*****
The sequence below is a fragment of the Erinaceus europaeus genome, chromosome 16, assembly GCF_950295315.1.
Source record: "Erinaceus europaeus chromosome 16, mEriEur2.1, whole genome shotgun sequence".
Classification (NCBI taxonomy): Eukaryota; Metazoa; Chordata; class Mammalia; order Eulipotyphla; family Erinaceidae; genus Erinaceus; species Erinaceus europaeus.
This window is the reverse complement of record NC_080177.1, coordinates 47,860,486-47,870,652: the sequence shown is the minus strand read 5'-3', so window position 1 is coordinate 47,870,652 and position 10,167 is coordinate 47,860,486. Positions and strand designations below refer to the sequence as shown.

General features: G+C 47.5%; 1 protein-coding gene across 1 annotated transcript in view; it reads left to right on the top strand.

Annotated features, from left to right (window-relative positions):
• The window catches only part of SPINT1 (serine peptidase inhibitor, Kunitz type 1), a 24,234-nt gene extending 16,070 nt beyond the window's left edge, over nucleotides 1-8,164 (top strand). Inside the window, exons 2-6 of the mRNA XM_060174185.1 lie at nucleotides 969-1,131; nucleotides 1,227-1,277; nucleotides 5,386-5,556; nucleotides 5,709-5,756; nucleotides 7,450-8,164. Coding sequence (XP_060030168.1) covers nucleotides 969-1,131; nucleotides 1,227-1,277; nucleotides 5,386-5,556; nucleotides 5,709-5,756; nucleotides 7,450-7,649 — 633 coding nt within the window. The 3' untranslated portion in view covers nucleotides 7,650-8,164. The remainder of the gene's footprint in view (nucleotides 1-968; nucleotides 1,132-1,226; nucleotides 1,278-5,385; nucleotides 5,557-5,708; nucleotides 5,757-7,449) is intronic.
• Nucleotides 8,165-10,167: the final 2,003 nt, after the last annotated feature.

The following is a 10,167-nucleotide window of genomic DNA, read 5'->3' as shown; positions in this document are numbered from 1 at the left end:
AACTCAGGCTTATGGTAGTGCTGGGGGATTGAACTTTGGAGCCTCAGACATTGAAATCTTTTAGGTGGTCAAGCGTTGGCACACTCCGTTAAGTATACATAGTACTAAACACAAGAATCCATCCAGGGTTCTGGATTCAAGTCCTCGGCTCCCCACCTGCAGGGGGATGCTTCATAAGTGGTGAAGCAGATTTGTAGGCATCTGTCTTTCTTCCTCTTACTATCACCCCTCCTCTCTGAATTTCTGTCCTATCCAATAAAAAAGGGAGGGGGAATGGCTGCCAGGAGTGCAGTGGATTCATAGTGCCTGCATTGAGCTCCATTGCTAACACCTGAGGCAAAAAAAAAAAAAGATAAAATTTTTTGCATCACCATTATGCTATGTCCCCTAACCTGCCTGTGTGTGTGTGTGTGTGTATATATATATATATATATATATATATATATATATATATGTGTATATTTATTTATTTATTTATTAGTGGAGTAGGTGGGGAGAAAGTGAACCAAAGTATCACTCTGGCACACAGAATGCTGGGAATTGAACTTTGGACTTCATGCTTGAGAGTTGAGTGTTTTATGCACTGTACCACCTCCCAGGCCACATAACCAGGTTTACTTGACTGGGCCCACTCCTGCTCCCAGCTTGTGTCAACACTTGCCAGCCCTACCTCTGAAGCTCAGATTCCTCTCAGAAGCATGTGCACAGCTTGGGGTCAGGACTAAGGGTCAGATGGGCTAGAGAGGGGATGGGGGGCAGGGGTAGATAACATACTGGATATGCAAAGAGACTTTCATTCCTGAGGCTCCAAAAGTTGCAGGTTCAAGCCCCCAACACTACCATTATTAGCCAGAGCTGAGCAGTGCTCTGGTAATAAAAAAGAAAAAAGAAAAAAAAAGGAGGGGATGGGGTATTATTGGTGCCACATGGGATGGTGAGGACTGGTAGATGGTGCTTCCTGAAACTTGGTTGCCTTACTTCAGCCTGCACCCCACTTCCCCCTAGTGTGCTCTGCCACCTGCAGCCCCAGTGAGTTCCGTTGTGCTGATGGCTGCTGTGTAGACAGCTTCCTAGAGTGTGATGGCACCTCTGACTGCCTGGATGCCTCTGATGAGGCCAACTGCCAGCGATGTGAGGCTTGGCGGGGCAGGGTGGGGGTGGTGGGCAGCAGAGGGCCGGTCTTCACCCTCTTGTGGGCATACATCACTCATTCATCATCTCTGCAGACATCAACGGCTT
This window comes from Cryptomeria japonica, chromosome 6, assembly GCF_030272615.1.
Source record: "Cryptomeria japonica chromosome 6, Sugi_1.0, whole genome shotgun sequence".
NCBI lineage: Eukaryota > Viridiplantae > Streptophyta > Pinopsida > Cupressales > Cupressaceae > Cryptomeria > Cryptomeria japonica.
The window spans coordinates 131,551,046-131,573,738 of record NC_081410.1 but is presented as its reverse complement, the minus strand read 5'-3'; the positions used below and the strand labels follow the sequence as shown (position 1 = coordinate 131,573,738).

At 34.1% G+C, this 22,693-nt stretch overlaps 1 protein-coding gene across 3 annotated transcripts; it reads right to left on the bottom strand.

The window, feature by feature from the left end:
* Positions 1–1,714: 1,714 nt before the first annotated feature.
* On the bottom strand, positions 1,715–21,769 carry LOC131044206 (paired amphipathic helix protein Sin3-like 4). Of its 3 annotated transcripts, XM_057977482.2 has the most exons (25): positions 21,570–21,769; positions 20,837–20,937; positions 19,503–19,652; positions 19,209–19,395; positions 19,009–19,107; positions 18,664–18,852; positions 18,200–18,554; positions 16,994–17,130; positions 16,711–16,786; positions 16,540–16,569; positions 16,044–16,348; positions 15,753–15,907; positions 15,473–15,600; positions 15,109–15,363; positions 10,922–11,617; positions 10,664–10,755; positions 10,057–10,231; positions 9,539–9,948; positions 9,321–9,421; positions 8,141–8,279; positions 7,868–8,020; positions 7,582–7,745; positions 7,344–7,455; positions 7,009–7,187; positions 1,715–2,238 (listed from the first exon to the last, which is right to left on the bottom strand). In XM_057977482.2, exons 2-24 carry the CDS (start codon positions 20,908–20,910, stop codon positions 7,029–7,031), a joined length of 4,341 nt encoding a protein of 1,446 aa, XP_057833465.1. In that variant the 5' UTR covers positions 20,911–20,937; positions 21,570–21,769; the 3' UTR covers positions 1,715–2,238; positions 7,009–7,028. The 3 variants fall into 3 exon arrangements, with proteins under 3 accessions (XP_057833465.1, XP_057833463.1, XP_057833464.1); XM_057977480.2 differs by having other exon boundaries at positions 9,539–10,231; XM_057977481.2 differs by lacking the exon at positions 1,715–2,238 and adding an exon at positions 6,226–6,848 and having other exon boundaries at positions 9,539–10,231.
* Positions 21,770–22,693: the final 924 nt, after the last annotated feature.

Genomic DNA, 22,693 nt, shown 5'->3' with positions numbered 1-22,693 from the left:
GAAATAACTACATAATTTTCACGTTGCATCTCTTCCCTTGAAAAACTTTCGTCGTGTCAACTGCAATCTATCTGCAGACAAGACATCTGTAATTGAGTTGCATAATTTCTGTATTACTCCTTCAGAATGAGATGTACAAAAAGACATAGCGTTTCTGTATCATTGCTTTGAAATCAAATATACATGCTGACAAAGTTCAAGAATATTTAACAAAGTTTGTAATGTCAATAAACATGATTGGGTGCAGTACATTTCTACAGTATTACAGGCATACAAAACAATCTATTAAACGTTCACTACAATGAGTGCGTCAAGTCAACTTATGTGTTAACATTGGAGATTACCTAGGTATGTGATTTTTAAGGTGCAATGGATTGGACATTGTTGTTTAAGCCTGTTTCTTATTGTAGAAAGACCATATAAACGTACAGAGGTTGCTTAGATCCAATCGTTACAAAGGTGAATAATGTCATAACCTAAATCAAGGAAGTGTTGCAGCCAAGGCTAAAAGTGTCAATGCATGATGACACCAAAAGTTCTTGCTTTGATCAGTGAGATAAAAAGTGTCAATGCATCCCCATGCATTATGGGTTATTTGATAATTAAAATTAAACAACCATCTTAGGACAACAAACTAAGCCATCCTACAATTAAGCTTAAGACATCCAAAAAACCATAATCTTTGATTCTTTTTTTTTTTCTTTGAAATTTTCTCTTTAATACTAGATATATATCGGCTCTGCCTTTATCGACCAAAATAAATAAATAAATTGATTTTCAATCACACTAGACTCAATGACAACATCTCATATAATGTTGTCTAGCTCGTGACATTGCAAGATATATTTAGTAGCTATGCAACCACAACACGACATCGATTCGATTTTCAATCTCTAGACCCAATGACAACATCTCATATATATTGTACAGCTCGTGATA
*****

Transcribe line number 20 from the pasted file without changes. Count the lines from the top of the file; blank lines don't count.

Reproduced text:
Genomic DNA, 22,693 nt, shown 5'->3' with positions numbered 1-22,693 from the left: